Source:

Longman’s Companion to Twentieth Century Literature; Who Was Who Among North American Authors, 1921-1939; Contemporary Authors online.

Publications;

Helen Keller; Her Socialist Years, Writings and Speeches. New York; International Publishers, 1967.

Helen Keller in Scotland. New York; Methuen, 1933.

Helen Keller’s Journal, 1936-1937. Garden City, N.Y.; Doubleday, Doran, 1938.

If I Had Three Days to See. S.l.; s.n., 1934.

Let Us Have Faith. Garden City, N.Y.; Doubleday, Doran, 1940.

Midstream, My Later Life. Garden City, N.Y.; Doubleday, 1929.

My Religion. Garden City, N.Y.; Doubleday, Page & Co., 1927.

The Open Door. Garden City, N.Y.; Doubleday, 1957.

Optimism; an Essay. New York; Crowell, 1903. (Reprinted as My Key of Life, Optimism and also as The Practice of Optimism.)

Out of the Dark; Essays, Letters & Addresses …. Garden City, N.Y.; Doubleday, Page, 1927.

Peace at Eventide. New York; Methuen, 1932.

The Song of the Stone Wall. London; Century Co., 1910.

The Story of My Life. Garden City, N.Y.; Doubleday, Page & Co., 1903.

Teacher, Anne Sullivan Macy; a Tribute by the Foster Child of Her Mind. Garden City, N.Y.; Doubleday, 1955.

To Love this Life:  Quotations.  New York, AFB Press, 2000.

The World I Live In. New York; Century Co., 1908.

Joint_Publications;

The Deliverer of Helen Keller; Anne Sullivan Macy. London; Frederick Mueller, 1934.

Editor_Translator;

A Challenge to Darkness; The Life Story of J. Georges Scapini.  Translated, with an introduction, by Helen Keller. Garden City, N. Y.:  Doubleday, 1929.

Papers;

 The papers of Helen Keller are held at the American Foundation for The Blind in New York City.

KELLING, FURN L., 1914-2000

Biography:

Teacher, writer. Born– Sept. 1, 1914, Shawnee, Okla. Parents– William E. and Grace L. (Craig) Kelling. Education– Southwestern Baptist Theological Seminary, certificate in elementary education, 1949; George Peabody College for Teachers, 1949-1950. Owner/operator of beauty shops in St. Louis, Mo., 1933-1947; kindergarten teacher, Knoxville, Tenn., 1950-1952; director of children’s work, Baptist Church, Birmingham, Ala., 1952-1955, and similar work for the Arizona Southern Baptist Convention, Phoenix, 1955-1957; director of children’s activities, Southern Baptist Convention of California, 1957-1960; similar positions in Oklahoma, California, Alabama and at the University of Nevada in Reno. Wrote for Baptist publications. Member; National Association for Nursery Education; National Education Association. Her children’s book, Listen to the Night, was included in a U.S. Cultural exhibit in Moscow in 1958. Died April 28, 2000.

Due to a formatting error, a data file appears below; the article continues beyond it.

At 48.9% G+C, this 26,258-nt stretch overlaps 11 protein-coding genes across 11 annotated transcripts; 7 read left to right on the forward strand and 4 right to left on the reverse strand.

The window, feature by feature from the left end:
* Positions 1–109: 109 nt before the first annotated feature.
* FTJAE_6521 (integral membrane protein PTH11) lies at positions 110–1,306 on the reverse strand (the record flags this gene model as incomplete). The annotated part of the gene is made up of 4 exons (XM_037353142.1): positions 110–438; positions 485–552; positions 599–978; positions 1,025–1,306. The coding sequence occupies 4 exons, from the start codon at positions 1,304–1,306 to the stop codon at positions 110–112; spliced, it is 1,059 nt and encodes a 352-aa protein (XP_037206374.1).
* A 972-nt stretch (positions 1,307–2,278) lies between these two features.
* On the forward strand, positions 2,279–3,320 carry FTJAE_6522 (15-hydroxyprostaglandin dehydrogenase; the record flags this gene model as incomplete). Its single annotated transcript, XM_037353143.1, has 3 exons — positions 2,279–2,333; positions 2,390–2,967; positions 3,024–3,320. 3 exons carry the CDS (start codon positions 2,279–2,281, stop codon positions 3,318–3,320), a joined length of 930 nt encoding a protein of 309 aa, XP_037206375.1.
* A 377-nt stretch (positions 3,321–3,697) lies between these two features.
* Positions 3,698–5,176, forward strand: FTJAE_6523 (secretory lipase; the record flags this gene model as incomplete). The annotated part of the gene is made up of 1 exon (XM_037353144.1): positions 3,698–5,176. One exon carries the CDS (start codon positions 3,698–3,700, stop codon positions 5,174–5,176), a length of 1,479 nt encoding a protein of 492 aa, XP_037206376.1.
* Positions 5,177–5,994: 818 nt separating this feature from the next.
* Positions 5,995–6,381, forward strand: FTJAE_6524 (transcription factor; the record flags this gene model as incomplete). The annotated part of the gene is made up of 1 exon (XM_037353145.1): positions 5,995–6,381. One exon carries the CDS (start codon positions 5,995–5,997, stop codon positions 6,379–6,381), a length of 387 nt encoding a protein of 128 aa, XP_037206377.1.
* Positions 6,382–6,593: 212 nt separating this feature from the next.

Source:

Contemporary Authors online.

Publication(s):

Listen to the Night. Nashville; Broadman, 1957.

Prayer is …. Nashville; Broadman, 1963.

This is My Family. Nashville; Broadman, 1963.

KELLY, MAUD McLURE, 1887-1973

Biography:

Attorney. Born– June 26, 1887, Mountain Spring, Ala. Parents– Richard Bussey and Leona (Bledsoe) Kelly. Education– Noble Institute, Anniston, graduated 1904; worked as a stenographer in her father’s law practice; University of Alabama School of Law, graduated 1908. Admitted to the bar. 1908; became the first woman to practice law in Alabama; admitted to practice before the Supreme Court of Alabama, 1909; admitted to practice before the United States Supreme Court, 1914, the first Southern woman so admitted. Practiced law, Birmingham, 1908-1918 and 1924-1931; legal staff of the U.S. Interior Dept., 1918-1924. Retired from the practice of law in 1931;  inspector of county records and acquisitions agent for Alabama Department of Archives and History, 1943-56. Active in the Democratic Party, and spoke at rallies and in campaigns; appointed, 1930, to organize the women Democrats of Alabama; represented Alabama as official hostess at the 1932 Democratic National Convention. Member; Alabama Division, United Daughters of the Confederacy; Daughters of the American Revolution; Alabama Society of the United States Daughters of 1812; Alabama Equal Suffrage Association; American Legion Auxiliary; and other cultural, patriotic and historical organizations. Named to Alabama Women’s Hall of Fame, 1990, and Alabama Lawyers’ Hall of Fame, 2014. Died April 2, 1973.

Source:

Owen’s The Story of Alabama, Vol. V. Alabama Women’s Hall of Fame website.

Publication(s):

Descent from Richard Pace of Pace’s Pains and Samuel Macock. S.l.; s.n. (typescript), 1947.

Compiler;

Lineage Book of the Alabama Division of the United Daughters of the Confederacy. Birmingham, Ala.; Works Progress Administration, 1937.

Papers;

The papers of Maud McLure Kelly are held by the library at Samford University.

KELLY, RILEY NICHOLAS, 1926-2014

Biography:

Journalist, poet. Born– Oct. 16, 1926, Excel, Ala. Parents– Riley Jacob Daniel and Rosalie (Nicholas) Kelly. Education– Emory University, B.A., 1949. U.S. Navy, 1943-1946; teacher, Veterans Administration, 1950-1951; Frisco City Sun; Monroe Journal; regional correspondent for three other Alabama newspapers, 1951-1961; Announcer and Program Director, WMFC radio, Monroeville; partner, Kelly Mill Mercantile Co., Repton, Ala. Member; Alabama State Poetry Society; Alabama State Council on the Arts and Humanities; Pensters (Mobile-Fairhope). Died December 11, 2014.

Source:

SCROD 1; Who’s Who in Alabama, Vol. III; ancestry.com

Publication(s):

The Human Way. New York; Exposition Press, 1974.

In Search of Light. New York; Exposition Press, 1969.